Altamont, Aug. 1, 2013

With all of the rain over the past several days, I was curious about the forecast for the coming week. Settling into my comfortable chair was easy. The day had been unusually testy and I was ready for some wholesome entertainment. As I picked up the remote control, I resisted the thought about how times have changed since I was a little girl.

In those days I could not turn on the television from my chair. I would have to stand up, walk across the room and manually turn the knob to start the set. Then, if I wanted to see what was on one of the 2 other channels, (yes, we only had three channels then and they were only broadcast in black and white), I would have to get up from my chair and manually change the channel again. I guess I did not resist after all!

When the weather came on they showed a picture a viewer had sent in on Facebook. The picture was taken of the sunset over Thompson’s Lake in the Helderbergs.

The sky started to clear, but there was a layer of puffy clouds hovering over the mountain. The sun was low in the west and its rays were bouncing off of the clouds. The mix of gray, black, pink, red, yellow and purple was breathtaking. I thought, “That would make a beautiful scene for an artist to paint.”

The forecaster continued with a rather dismal explanation of the days to come and, as I do, I began thinking about other beautiful scenes in and around Altamont.

We are favored with a great number of excellent local artists who frequently display the way they can capture the beauty of our mountains.

 Then I started to get excited because I realized that the Altamont Fair would be open in about two weeks and many local artists will display their work at the fair in the Arts Building. Each year there are new entries that can take your breath away.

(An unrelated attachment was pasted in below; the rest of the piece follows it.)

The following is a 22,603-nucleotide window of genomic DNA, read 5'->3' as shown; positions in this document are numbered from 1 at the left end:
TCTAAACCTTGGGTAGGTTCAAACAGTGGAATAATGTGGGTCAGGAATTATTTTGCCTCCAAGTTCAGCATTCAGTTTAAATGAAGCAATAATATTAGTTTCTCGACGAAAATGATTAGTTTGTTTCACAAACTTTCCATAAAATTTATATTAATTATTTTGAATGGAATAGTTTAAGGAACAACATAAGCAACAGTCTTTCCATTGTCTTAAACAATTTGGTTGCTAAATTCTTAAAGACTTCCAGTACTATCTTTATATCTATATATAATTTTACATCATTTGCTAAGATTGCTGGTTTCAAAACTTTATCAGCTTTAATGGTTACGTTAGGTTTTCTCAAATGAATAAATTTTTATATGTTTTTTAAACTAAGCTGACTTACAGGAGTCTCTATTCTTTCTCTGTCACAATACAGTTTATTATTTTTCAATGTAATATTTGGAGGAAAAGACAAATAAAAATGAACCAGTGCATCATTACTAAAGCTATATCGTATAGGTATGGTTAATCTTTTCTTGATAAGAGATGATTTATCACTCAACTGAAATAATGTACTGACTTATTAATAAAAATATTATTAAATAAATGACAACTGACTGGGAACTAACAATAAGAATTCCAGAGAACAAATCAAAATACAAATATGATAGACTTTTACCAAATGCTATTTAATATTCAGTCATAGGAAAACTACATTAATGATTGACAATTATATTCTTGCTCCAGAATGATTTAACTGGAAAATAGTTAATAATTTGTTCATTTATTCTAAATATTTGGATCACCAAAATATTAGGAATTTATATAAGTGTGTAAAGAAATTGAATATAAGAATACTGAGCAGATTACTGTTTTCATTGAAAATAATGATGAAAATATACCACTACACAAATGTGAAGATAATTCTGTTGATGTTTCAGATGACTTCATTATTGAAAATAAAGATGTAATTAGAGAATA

I began to think about a photograph of a flower in full bloom with a bumblebee hovering over the pollen ready to transport it to another flower that might catch its eye. Or perhaps an oil painting of a rusty old automobile with weeds growing through the floorboards; all of the glass is missing; mice have made a nest in the back seat and two boys pass by on their way to a swimming hole.

 The different interpretation people have when they see something and translate it into a visual medium is really exciting. Some of these artists use traditional methods to show the public what they see while others like to experiment with different ways to show their talent.

Many residents in Altamont have had the great pleasure of knowing some of our local artists like Ed Cowley, Tom Breitenbach, Dennis Bing, Irina Frinta, Mary Anne Brock and Joan Johnson just to mention a few.

 Others who have expressed themselves in different mediums include Agnes Armstrong who is a renowned organist; Father Joseph Girzone who has written many books that have been number 1 on the best seller list; Jim Gardner and Melissa Hale-Spencer who have used their talents to elevate the quality of The Altamont Enterprise to become an award winning newspaper.

 I can almost hear the groans from some readers because I have mixed people with musical and writing talents with others who have talent in art. Talent comes in so many different ways that it is hard for me to separate one from the other. Using various mediums seems to be just a means of communication or a way of conveying ideas and information.

 Take a moment to gaze around the room that you are in and slowly evaluate all of the objects that are in that room. Where did they come from? No, not what store but where was the object first conceived? Right! Someone had an idea. That idea was then communicated to a graphic artist or an engineer and plans were drawn to create the item. Basically, everything that we see, hold or use came first came from an idea.

 This is the point where I start to get blown away. Just take a minute to let that thought sink in. Everything that we see, hold or use came first from an idea. As an example, this newspaper that you are reading was first just wood pulp. If you are reading this in the evening you probably have an electric light on to help you see what you are reading. You are sitting on a chair or couch that was designed specifically to be a place of comfort for people. The list can go on with everything else in the room.

Many things are born out of necessity and others are born for comfort. I remember one good example of a practical invention that combined a useful tool of the day with an idea.